We're just finishing the second full week of summer vacation, and the first week without any outside activities except for a couple of softball games. It kind of reminds me of when my husband says something like, "I spent a month in Podunk, Nevada, one weekend."
Has it really been only two weeks of summer? It sounds like most of the people out in Bloggetyville are faring better than I am with this. Kids are building teepees, creating scrapbooks from homemade cameras, recreating Gettysburg, or wrangling cattle at the crack of down. Why don't I ever read about the kids who tease and bicker with their siblings all day? Why don't I read
about kids whose only goal for the summer is to beat the next level on their video games? Who feel the need to eat a meal every two hours? Who then proceed to cook that meal and leave the kitchen looking like. . . a recreation of the Battle of Gettysburg.
On Wednesday, I told my two kids that they had no choice, they were going to
** edited to add: my kids are 12 and 15. I wouldn't suggest doing this with 5-year-olds, though you might be tempted!
You would think I'd told them to wash the driveway with a toothbrush. They whined and moaned and complained, but to no avail. I thought to myself, I don't care if they ride down to the corner and just sit there for an hour, I want them out of the house!
They asked if they could stop and go out to lunch somewhere. Whaa-at?
Finally, I got them out the door so I could
I don't even know why I'm asking you this . . .
We're-at-the-pet-shop-and-they-have-kittens-up-for-adoption-and-. . .
I told you. . . (this to Luke as she was hanging up the phone.)
About 20 minutes later, they got home. They came in the door, laughing, and with twice as much energy as they had when they left, even though they insisted it was so hot that "they thought they would die."
The next day I substituted some chores for the bike ride. And, oddly enough, today they both came up with something to do on their own.
I know my brothers and I must have driven my mother nuts during the summer. There was a reason that she hung the American flag on the first day of the school year, in celebration. But honestly, we were more creative in those days, coming up with things to do. We lived in a neighborhood full of kids. And none of us was allowed to play in the house! We had breakfast and it was "good-bye" until lunchtime (which consisted of a permanent menu of peanut butter and jelly sandwiches and Kool-ade). There were plenty of places to roam, and when it became beastly hot, we were "lucky" that one of the families on the block had a big garage and Mrs. Gottschall would let us set up all our Barbie things inside and we'd create a town and play all afternoon. To us, it was as good as air conditioning. We just had to make sure we cleaned everything up at the end of the day so that Mr. Gottschall could park his car.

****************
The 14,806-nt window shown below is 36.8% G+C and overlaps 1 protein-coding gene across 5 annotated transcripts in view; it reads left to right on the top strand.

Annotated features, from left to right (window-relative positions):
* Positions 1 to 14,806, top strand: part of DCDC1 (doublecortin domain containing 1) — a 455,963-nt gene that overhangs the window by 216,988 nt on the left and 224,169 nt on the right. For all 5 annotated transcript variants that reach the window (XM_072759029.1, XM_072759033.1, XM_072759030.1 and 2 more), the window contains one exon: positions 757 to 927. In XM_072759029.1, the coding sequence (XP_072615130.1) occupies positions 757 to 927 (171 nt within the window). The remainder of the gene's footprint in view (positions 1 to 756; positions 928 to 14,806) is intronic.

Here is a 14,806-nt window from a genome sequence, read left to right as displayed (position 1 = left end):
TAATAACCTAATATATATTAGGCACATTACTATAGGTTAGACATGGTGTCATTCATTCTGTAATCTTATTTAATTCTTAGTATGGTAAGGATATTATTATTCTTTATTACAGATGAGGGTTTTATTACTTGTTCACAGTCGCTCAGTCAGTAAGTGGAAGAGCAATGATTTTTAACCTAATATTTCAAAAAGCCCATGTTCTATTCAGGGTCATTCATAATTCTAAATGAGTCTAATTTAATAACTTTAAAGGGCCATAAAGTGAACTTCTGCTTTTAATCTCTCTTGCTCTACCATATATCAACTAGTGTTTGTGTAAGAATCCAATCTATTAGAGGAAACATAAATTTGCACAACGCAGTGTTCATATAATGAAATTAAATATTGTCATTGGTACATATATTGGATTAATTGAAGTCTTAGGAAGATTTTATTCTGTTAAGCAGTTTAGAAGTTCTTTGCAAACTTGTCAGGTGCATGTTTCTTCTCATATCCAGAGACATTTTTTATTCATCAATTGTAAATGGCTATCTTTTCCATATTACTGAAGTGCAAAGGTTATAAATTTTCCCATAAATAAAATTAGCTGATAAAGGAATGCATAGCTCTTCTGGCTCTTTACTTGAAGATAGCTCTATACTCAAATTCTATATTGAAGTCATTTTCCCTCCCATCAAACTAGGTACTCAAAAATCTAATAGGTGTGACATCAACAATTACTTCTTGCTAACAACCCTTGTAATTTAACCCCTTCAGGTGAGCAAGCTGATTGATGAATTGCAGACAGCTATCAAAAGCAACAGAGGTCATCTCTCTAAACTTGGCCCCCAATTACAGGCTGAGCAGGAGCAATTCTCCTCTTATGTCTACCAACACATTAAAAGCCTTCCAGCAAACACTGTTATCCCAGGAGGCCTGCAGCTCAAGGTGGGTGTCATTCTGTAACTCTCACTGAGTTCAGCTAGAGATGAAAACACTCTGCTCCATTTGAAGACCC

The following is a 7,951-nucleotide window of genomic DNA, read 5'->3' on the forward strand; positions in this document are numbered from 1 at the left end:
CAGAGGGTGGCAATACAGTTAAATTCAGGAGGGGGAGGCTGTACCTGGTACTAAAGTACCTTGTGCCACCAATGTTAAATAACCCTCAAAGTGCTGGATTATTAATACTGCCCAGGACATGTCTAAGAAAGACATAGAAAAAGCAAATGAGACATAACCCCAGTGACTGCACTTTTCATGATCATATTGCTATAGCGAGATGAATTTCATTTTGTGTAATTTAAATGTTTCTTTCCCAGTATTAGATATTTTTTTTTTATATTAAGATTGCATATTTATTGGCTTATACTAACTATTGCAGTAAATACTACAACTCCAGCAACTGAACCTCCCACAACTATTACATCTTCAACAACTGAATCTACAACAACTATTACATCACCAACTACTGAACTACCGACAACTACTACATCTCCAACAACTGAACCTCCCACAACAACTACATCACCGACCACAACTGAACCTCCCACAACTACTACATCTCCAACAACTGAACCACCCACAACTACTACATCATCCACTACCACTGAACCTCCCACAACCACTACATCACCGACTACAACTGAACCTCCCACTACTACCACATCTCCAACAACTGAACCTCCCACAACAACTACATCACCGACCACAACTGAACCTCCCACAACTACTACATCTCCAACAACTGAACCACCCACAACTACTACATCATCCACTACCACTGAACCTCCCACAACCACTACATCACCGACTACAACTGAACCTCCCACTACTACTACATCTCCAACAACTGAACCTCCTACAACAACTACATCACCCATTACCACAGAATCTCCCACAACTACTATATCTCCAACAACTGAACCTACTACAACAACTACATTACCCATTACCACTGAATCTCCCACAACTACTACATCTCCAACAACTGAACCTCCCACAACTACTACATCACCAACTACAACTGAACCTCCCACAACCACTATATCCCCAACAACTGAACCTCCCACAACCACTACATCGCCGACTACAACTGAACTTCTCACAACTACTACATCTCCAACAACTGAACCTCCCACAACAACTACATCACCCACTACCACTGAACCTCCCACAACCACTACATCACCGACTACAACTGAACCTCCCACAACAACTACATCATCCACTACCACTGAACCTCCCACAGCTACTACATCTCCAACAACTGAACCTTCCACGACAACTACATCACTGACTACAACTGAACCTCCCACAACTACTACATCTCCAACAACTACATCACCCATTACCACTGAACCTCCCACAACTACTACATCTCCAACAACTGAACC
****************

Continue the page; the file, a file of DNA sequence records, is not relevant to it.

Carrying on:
My brothers took to making their own fun, using car inner tubes (I wonder where they got them?) to float down the irrigation ditch near our house. They made it sound like so much fun, so I went along one time. ONE time. The water was muddy brown, the horse flies were as big as chipmunks, and the rope swing they told so many stories about hung over a big mud slide. No wonder my mom insisted they go "commando" and wear only their oldest shorts. She could never bleach their underwear clean again.
We took old sheets and made a tent in the backyard. It even had a flag pole to fly the American flag. My dad dubbed the place Camp Run-amok. One summer he took some soup cans and set them in the lawn, and we had our own miniature golf course. We signed up for the library reading program every summer. Unlike the programs today, where there are tiers of prizes that include passes to the swimming pool and coupons for ice cream, our "prize" was a certificate and our own American flag. We would make a trip to the library at least once a week, walking or taking our bikes, to get a new armload of books.
It sounds like we were a bunch of hooligans, compared to the kids nowadays. But we made our own fun because if we used the "B" word (bored), we were given jobs to do, something we dreaded and I'm sure my mother dreaded even more.
And those summers really didn't last all that long, because by the time we were in our teens, we were all working. I babysat as early as I could and then worked at Dairy Queen. My brothers all worked for the local lumber yard. And before we knew it the summer had flown by, and it was time for school to begin. And we always welcomed it when it did.